Recommendation by Eileen Goudge

Sometimes a certain book comes along just when you need it. For me Dear Mrs. Bird, by A.J. Pearce, was just such a book. I read it coming off a crime/suspense jag that had me craving something lighter and more upbeat. Which is not to say it’s “treacly,” to use a British-ism of the era. Set in the London of World War II, it’s filled with drama due to the uncertain times and the Nazi air raids which were a daily threat, as well as the personal struggles of its characters.

The protagonist is an adventurous young woman named Emmy who’s doing her bit for the war effort, volunteering as telephone operator with the Auxiliary Fire Services. She dreams of becoming a journalist and seizes the opportunity when she sees a listing in “Help Wanted” for a job at the London Evening Chronicle. But the job is not what she expected and she finds herself working as a typist for the newspaper’s indomitable advice columnist, Henrietta Bird. To say Mrs. Bird is out of step with times is a gross understatement. Any letters that deal with “Unpleasantness” must be thrown out, she instructs, and when she does give advice it ranges from misguided to unintentionally cruel. Emmy worries about the women who are being ignored. Many of them are in desperate need of help. They may have Gone Too Far with the wrong men, or they’re having difficulty coping during these uncertain times. Secretly, she writes back to the readers who have poured out their troubles, risking the wrath of the fearsome Mrs. Bird if she’s discovered.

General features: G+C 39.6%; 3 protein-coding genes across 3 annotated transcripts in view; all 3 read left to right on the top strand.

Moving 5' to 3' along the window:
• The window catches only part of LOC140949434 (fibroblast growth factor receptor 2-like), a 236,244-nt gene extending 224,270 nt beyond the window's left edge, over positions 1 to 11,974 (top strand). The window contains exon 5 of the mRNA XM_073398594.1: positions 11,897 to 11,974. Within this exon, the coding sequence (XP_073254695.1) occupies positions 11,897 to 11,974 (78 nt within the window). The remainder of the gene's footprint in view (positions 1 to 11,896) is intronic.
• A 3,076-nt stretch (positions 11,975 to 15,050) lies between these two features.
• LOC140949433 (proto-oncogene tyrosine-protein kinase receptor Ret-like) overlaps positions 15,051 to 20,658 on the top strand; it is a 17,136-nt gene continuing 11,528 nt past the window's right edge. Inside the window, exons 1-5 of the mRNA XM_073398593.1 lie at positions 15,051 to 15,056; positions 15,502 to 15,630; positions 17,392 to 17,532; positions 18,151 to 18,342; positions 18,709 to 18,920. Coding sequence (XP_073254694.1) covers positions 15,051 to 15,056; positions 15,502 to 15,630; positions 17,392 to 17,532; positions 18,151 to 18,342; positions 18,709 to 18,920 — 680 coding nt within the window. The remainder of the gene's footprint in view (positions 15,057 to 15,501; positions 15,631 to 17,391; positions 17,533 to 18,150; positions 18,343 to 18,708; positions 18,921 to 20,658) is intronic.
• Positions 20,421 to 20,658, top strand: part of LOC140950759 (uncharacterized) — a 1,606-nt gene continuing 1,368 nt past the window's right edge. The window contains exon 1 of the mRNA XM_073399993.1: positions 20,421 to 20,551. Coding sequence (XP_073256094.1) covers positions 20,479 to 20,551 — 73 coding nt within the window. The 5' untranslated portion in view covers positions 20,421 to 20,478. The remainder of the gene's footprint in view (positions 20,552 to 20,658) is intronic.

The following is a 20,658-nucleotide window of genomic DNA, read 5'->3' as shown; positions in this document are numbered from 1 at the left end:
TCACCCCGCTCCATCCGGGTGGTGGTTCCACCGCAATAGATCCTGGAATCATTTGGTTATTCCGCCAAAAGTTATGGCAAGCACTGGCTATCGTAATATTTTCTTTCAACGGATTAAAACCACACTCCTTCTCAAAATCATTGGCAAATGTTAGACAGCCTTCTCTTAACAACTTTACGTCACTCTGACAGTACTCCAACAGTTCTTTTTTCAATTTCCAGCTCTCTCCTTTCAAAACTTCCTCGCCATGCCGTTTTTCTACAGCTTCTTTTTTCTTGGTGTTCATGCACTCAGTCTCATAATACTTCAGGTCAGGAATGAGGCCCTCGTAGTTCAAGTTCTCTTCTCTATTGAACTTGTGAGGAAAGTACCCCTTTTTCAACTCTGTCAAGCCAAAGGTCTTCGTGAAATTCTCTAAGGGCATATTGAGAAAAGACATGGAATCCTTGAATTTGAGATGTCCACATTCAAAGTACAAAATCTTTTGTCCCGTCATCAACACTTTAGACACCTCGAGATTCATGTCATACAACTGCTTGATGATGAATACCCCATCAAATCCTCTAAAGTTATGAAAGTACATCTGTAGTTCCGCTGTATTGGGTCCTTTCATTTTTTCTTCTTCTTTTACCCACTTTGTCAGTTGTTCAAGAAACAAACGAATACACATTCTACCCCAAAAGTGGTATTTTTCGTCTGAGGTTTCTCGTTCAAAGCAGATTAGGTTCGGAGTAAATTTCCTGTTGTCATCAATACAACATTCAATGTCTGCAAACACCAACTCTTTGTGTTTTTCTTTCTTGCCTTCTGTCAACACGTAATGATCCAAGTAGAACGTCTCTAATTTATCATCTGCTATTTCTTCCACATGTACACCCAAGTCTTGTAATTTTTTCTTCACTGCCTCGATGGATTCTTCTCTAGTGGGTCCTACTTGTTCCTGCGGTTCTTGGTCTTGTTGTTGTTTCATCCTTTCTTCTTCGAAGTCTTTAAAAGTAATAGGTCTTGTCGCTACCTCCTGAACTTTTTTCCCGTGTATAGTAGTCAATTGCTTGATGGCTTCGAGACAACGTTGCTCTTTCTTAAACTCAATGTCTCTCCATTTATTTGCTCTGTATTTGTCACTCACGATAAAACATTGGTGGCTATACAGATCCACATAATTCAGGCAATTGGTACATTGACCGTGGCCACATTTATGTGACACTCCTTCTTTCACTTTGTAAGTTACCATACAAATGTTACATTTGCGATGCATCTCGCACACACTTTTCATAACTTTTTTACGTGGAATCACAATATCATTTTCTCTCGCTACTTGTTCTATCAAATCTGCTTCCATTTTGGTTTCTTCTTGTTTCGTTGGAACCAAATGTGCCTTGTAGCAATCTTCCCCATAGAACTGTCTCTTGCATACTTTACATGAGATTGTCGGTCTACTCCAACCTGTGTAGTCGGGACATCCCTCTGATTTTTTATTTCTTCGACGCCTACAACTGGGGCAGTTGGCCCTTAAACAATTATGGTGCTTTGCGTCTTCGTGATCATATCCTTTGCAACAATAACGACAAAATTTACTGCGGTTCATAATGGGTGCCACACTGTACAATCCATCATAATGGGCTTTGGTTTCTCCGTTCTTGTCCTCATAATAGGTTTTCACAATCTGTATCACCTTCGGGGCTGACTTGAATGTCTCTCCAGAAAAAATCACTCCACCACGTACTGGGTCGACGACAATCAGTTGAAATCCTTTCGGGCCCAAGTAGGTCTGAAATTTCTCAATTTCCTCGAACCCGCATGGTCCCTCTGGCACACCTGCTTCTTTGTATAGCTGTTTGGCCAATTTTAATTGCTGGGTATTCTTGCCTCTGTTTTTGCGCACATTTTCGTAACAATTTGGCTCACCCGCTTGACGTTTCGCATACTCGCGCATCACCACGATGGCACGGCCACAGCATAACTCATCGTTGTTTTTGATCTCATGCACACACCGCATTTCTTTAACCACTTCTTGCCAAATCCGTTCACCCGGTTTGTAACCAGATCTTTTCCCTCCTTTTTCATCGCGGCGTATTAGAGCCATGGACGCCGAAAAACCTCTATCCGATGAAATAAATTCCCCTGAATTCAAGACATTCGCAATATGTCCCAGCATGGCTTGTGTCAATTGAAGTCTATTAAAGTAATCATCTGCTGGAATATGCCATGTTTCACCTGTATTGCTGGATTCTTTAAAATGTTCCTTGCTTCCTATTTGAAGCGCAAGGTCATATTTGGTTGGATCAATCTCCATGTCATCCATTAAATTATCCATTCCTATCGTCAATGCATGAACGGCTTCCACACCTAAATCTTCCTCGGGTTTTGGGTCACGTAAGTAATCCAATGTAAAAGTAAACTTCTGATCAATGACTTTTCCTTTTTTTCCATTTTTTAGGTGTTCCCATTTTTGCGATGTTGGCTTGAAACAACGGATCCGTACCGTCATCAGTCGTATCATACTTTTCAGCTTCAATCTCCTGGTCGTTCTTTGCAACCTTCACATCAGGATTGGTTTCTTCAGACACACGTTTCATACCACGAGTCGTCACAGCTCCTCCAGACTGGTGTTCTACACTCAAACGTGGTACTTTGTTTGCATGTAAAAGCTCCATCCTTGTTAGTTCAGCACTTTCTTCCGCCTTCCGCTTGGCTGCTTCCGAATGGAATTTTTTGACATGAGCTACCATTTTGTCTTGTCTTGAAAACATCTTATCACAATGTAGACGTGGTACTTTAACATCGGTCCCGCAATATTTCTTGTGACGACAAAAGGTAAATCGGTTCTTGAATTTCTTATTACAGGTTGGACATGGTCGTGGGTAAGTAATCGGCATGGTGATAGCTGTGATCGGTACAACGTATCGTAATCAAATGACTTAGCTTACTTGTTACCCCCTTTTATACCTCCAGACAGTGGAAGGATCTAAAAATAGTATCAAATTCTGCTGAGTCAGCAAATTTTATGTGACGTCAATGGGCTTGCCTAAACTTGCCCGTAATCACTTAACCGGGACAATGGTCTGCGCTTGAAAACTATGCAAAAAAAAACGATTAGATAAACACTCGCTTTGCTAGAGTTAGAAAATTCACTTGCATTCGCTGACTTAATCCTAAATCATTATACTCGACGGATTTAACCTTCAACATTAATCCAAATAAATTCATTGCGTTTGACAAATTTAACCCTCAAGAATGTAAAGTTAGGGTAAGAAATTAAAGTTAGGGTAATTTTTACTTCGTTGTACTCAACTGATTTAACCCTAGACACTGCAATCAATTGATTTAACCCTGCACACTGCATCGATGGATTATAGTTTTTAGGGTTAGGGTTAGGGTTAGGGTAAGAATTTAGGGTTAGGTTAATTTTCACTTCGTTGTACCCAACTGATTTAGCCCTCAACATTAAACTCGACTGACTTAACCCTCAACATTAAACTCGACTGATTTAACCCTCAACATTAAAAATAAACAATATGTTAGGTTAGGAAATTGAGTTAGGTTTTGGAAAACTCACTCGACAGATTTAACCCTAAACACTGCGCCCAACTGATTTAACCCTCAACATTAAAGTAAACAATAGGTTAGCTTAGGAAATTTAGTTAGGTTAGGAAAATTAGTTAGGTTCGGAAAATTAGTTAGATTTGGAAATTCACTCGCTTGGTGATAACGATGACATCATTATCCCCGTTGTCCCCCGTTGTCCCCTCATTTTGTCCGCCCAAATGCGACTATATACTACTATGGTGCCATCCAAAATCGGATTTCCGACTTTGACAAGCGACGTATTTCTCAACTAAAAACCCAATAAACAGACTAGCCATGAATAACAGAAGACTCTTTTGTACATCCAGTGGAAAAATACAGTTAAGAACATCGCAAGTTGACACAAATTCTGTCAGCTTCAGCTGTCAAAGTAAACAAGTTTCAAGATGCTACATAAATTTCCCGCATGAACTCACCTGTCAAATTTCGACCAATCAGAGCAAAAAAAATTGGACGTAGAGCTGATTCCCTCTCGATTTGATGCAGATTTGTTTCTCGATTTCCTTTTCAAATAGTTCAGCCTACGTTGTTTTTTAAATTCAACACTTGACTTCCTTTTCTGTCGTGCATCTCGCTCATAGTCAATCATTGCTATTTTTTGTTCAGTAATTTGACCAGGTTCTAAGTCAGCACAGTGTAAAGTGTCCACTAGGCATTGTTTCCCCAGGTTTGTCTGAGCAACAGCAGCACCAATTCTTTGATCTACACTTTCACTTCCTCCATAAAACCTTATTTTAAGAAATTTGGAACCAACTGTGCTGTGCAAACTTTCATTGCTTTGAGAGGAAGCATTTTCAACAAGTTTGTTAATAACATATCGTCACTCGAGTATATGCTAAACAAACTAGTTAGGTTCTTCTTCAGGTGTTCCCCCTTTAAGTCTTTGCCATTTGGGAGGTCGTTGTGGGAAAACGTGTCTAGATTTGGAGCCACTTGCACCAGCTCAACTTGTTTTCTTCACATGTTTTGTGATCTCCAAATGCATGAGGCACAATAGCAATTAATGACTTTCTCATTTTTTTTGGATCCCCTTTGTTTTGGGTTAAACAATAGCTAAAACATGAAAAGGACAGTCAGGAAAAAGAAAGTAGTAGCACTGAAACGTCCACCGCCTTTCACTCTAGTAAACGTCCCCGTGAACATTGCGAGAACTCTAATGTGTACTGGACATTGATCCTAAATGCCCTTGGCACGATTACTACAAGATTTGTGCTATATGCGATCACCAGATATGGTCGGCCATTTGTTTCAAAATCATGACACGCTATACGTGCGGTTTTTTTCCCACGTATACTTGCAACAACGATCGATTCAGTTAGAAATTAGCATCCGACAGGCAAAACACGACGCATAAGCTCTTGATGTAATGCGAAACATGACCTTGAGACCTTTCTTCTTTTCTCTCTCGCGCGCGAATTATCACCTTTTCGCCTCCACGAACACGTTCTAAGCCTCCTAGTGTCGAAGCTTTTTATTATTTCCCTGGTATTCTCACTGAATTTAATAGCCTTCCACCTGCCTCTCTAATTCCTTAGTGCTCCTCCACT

Meanwhile, she and her best friend, Bunty, “crack on,” as Mrs. Bird is fond of advising, in the midst of bombings and wartime deprivations, in this uplifting and moving tale of friendship and acts of kindness or bravery by ordinary people in extraordinary times. Fans of The Guernsey Literary and Potato Peel Pie Society and Lilac Girls will be turning the pages long into the night, then recommending it to their friends.

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